CN106123000B (en) * 2016-04-18 2018-10-02 上海援梦电力能源科技咨询中心 Water-cooled eddy flow mixing chamber
CN105841179B (en) * 2016-04-18 2018-04-20 上海援梦电力能源科技咨询中心 The stove cigarette mixed method of lignite-fired plant boiler
CN108939789A (en) * 2018-09-27 2018-12-07 张向华 A kind of ash purifying device in industry
CN110947281A (en) * 2018-09-27 2020-04-03 中国石油化工股份有限公司 Device and method for treating chlorine-containing tail gas, mixture containing hydrochloric acid and application of mixture
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Cited By (10)

* Cited by examiner, † Cited by third party
Publication number Priority date Publication date Assignee Title
US20110084788A1 (en) * 2008-10-03 2011-04-14 Mcwhorter Edward Milton Radial and linear magnetic axial alignemt chamber
US8378768B2 (en) * 2008-10-03 2013-02-19 Edward Milton McWhorter Radial and linear magnetic axial alignment chamber
US20100329955A1 (en) * 2009-06-25 2010-12-30 Enviromental Protection Agency, Government of the United States of America, as represented by the Wet scrubber additive for simultaneous removal of oxides and metals from a gas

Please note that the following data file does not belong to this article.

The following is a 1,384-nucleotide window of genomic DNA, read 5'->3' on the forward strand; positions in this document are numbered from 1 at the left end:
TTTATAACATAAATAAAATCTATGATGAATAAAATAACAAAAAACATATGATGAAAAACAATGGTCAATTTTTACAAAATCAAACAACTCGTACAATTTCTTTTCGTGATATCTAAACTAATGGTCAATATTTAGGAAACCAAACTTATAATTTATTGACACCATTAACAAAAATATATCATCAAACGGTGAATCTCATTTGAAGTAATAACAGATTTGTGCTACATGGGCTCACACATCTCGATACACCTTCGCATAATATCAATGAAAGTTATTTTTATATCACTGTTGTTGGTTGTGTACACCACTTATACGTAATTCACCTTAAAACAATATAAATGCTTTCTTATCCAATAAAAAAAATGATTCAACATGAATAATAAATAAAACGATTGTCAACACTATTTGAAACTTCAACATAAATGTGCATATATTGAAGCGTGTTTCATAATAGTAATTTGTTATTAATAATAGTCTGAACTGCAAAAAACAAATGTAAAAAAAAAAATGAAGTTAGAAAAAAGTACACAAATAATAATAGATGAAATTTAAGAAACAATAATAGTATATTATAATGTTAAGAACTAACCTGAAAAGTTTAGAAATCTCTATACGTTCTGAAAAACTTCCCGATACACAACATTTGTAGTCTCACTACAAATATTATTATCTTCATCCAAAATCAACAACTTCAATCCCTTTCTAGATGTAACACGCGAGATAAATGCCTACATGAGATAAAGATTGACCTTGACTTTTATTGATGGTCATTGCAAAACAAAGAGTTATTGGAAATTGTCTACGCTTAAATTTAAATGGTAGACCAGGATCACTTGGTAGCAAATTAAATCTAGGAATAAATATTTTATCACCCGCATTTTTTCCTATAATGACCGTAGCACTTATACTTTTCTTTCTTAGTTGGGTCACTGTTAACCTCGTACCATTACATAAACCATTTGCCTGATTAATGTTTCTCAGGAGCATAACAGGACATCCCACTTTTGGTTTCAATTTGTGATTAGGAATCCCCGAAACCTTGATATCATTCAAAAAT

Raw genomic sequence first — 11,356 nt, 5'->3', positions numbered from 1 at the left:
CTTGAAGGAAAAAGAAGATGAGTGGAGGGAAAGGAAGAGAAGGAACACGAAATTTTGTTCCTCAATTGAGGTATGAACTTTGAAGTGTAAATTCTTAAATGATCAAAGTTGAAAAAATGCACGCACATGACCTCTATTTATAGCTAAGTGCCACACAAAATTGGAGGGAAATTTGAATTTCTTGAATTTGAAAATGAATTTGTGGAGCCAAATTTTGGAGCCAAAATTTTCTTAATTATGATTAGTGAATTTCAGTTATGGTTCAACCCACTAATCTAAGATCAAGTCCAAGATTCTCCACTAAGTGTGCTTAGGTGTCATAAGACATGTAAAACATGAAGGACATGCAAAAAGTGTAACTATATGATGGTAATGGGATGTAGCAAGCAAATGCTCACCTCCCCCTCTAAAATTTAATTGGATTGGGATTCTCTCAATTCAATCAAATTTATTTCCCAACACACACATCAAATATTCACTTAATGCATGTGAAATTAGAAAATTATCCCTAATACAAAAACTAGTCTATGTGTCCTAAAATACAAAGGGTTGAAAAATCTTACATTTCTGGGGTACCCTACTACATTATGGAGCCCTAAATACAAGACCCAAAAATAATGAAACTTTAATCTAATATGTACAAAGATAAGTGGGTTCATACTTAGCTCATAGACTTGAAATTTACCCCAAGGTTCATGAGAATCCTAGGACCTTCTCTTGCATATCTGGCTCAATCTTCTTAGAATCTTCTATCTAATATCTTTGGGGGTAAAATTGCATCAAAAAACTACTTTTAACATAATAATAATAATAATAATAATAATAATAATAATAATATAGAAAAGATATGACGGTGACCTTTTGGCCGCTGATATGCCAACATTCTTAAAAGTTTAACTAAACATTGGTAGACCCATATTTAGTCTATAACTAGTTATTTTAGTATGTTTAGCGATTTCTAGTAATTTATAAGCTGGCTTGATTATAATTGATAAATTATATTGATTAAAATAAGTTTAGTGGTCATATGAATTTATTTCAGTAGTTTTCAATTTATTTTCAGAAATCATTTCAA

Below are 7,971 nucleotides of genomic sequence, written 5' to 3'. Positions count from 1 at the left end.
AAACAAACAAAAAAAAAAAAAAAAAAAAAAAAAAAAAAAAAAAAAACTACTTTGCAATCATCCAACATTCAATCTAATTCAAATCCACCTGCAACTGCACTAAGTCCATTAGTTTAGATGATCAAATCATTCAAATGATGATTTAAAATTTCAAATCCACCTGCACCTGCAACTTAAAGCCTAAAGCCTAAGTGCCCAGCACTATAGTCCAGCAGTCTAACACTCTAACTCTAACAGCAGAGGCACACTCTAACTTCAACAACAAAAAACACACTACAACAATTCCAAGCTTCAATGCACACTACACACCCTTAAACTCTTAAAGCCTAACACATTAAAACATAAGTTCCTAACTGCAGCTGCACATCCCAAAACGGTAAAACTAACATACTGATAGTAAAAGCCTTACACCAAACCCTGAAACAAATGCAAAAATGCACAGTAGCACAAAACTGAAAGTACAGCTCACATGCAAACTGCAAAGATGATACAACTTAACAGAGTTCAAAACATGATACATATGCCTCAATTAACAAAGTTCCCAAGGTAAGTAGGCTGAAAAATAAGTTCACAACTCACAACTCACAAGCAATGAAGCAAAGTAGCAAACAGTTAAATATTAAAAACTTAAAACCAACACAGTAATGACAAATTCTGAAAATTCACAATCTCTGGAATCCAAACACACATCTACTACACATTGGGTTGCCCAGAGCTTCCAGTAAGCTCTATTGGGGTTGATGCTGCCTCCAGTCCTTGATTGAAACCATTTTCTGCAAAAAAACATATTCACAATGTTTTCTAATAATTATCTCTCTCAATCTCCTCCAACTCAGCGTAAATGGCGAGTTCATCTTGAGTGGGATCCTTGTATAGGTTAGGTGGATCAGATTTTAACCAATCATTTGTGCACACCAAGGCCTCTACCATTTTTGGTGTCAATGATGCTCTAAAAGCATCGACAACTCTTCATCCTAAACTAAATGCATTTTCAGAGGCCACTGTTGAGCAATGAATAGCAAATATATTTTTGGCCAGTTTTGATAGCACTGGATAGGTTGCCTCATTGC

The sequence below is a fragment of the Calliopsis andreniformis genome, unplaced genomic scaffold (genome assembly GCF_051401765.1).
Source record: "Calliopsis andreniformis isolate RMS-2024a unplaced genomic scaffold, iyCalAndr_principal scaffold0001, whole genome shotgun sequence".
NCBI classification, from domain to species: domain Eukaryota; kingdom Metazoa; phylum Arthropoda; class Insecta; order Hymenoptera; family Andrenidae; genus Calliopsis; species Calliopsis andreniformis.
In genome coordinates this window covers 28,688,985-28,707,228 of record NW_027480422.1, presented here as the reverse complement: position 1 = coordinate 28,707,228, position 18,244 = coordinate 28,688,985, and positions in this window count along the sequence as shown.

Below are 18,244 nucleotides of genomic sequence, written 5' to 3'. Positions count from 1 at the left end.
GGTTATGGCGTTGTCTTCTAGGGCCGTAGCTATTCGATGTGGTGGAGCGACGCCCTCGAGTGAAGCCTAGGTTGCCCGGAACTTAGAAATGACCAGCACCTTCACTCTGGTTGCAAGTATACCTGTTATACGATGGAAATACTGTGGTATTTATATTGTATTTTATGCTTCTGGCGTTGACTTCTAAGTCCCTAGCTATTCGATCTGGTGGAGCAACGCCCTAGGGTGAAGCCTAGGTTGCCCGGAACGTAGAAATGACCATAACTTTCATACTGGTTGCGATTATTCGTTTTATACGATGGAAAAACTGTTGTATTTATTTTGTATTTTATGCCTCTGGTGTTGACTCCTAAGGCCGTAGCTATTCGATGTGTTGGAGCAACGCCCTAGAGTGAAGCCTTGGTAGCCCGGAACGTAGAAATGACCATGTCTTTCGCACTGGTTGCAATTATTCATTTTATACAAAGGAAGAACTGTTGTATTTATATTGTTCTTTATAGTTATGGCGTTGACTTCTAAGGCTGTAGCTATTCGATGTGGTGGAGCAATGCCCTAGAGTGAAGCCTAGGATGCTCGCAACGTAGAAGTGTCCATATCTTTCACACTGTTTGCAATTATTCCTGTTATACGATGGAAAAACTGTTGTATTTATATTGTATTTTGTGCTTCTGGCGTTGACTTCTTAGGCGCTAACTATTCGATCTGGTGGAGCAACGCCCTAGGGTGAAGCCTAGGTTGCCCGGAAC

US8012438B2 (en) 2009-06-25 2011-09-06 The United States Of America As Represented By The Administrator Of The U.S. Environmental Protection Agency Wet scrubber additive for simultaneous removal of oxides and metals from a gas
TWI498514B (en) * 2009-12-21 2015-09-01 Bayer Ip Gmbh Plant and process for purifying marine diesel exhausts
US20130333560A1 (en) * 2010-12-17 2013-12-19 Doosan Babcock Limited Apparatus and method for processing a gas stream
US9238192B2 (en) * 2010-12-17 2016-01-19 Doosan Babcock Limited Apparatus and method for processing a gas stream
US20130089482A1 (en) * 2011-10-11 2013-04-11 Phillips 66 Company Water recovery and acid gas capture from flue gas
US9638417B2 (en) 2014-01-13 2017-05-02 Umm Al-Qura University Apparatus and method for reducing air pollution from exhaust
US10005029B2 (en) 2014-08-10 2018-06-26 Jeremiah FLYNN Method and system for sequestering constituents and creating by products from a gas feed

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US20060204407A1 (en) 2006-09-14